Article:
Our holiday season may be coming to a close but “Tom Dugan season,” in what’s fast becoming a regular feature of South Florida theater, lives on. The popular, LA-based playwright/actor who critics describe as “a national treasure” is best known for his breakout, multi-award-winning, one-man show Wiesenthal, where he portrays the life and ideals of the world’s most famous Nazi hunter. I saw Dugan play the lead in an awe-inspiring performance years ago. But you can still catch the play periodically (last seen at Miami’s GableStage, featuring David Kwiat, in 2019). And it’s coming up next month at the Pompano Beach Cultural Center, with Dugan again in the starring role. (Wiesenthal’s mission lives on, as well, through The Simon Wiesenthal Center, dedicated to fighting “the ever-morphing scourge of antisemitism” in the US and abroad.)
During the pandemic, the playwright – who’d made his name with a critically acclaimed line-up of one-man shows – decided to leave his comfort zone and write his first multi-character play, a dramedy. Quirky, funny and frighteningly original Cemetery Pub was inspired by his personal background of growing up in a large, Irish-Catholic family. I consider myself lucky to have caught the play’s East Coast debut presented by Pigs Do Fly Productions at Empire Stage last March.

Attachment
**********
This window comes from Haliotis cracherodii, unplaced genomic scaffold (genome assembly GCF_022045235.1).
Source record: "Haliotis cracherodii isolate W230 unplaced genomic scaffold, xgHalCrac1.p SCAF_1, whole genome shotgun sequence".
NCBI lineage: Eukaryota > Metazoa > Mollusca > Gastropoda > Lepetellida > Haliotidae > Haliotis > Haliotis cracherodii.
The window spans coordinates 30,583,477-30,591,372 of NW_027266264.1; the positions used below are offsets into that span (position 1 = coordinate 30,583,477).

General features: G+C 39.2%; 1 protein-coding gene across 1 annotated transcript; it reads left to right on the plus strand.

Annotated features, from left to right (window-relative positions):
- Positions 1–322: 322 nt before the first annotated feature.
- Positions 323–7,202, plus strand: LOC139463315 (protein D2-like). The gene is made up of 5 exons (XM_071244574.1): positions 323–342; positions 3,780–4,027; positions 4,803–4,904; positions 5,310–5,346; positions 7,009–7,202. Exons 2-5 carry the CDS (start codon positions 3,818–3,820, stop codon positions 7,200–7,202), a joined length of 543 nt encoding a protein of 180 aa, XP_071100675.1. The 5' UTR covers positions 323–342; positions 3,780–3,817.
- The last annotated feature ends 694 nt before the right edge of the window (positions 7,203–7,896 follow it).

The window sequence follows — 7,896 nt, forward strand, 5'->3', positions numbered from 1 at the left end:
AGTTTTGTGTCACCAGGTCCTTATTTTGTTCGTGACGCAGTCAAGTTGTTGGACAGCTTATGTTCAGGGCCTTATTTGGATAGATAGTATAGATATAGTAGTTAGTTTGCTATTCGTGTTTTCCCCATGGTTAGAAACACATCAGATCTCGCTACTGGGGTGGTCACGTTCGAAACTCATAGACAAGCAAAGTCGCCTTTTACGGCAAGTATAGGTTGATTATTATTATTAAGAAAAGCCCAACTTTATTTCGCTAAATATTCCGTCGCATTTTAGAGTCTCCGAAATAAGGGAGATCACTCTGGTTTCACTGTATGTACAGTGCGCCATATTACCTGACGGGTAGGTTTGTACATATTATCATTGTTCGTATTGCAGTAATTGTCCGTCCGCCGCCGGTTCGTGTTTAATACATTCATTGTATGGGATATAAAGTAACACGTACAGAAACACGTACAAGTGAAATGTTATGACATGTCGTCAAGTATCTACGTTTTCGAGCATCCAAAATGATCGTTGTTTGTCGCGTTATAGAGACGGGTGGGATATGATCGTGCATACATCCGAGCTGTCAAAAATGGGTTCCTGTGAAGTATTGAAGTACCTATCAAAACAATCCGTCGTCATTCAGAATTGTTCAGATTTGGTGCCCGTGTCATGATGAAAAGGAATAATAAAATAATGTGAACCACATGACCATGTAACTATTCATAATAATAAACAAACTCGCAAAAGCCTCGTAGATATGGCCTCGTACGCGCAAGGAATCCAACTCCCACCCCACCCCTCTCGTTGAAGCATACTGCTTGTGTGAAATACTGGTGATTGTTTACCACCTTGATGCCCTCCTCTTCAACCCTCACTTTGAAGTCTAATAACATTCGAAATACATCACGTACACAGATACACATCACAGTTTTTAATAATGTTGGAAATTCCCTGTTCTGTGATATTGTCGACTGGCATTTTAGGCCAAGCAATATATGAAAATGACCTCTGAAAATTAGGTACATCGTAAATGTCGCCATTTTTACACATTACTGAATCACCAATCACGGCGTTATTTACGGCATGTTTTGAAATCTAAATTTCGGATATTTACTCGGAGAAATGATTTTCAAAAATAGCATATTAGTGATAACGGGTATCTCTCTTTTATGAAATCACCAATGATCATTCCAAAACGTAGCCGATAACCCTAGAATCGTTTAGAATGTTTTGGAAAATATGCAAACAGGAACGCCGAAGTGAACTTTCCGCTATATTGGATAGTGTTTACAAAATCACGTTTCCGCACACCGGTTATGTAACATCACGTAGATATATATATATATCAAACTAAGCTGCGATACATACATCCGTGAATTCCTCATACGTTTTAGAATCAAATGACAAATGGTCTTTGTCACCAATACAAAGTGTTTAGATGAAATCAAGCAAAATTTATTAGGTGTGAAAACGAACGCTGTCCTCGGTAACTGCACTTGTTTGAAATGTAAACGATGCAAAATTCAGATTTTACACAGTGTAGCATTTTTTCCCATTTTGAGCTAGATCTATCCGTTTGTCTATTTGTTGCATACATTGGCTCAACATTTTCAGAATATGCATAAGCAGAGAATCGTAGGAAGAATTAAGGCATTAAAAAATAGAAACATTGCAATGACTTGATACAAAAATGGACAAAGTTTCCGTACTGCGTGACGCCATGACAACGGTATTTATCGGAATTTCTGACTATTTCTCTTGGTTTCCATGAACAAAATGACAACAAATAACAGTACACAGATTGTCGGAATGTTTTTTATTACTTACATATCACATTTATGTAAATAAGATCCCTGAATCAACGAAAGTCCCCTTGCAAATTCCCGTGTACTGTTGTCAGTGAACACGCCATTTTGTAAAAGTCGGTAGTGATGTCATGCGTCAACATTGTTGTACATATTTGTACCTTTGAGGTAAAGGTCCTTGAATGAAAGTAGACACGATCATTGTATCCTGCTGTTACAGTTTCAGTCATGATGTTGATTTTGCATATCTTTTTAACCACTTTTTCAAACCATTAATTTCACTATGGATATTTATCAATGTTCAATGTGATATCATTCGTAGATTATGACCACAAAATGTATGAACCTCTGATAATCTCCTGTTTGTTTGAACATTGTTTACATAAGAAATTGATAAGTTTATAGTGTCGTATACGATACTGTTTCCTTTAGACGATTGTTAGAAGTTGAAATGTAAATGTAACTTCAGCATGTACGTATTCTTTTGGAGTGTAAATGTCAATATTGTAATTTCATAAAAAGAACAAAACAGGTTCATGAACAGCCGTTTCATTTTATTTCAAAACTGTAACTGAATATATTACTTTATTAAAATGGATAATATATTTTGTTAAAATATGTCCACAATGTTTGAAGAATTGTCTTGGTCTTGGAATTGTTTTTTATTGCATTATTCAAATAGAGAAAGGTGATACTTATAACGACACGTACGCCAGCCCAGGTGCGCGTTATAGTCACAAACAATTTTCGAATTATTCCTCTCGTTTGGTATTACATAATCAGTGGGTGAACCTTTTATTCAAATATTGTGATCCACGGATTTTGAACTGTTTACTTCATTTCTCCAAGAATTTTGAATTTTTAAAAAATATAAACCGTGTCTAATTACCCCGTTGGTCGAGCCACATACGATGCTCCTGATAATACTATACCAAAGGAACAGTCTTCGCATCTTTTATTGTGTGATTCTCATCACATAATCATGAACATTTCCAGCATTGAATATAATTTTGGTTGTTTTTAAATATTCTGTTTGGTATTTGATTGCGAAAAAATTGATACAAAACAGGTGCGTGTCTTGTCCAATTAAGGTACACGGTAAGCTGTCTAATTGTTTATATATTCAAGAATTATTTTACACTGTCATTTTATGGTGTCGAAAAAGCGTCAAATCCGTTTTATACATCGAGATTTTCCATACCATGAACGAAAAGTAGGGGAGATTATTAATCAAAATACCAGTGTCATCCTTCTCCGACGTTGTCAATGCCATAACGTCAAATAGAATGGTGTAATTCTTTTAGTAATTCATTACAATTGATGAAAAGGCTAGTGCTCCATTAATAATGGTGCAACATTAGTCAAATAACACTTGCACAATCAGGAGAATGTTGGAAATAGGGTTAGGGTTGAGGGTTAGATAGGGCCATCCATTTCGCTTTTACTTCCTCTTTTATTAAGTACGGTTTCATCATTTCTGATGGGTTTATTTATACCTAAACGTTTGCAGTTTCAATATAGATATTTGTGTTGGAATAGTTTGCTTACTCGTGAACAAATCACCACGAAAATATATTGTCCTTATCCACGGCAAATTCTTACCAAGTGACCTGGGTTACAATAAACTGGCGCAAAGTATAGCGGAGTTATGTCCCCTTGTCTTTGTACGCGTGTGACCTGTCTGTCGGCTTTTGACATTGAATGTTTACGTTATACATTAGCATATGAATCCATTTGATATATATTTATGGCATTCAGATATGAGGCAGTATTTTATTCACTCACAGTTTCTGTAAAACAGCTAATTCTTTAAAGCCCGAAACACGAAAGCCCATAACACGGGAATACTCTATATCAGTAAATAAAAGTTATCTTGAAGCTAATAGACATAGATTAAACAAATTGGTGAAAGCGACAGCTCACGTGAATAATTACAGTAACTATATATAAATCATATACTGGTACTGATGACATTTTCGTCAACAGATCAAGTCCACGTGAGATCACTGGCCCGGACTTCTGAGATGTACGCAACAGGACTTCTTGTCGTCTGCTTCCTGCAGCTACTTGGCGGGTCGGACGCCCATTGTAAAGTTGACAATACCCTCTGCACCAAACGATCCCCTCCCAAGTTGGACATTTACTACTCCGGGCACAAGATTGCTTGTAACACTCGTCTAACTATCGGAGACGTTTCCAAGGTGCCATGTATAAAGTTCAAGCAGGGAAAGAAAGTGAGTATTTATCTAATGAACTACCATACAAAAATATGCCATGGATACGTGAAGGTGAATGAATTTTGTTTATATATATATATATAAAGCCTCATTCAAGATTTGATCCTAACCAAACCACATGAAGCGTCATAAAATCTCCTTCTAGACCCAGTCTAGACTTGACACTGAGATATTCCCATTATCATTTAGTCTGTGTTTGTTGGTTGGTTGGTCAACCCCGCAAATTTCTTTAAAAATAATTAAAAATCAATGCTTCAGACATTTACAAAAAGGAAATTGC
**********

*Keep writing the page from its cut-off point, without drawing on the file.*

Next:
More recently, some of you may have been wowed by Dugan’s “brilliant” one-woman biopic about the life of First Lady Jacqueline Kennedy in which Kait Haire starred in Tell Him It’s Jackie for only three days in October at the Delray Beach Playhouse. Happily, you’ll have a lot more time to catch Delray Beach Playhouse’s Off-Broadway Series East Coast premiere of TEVYE IN NEW YORK! by Tom Dugan, starring Tom Dugan, and playing now through January 7, 2024.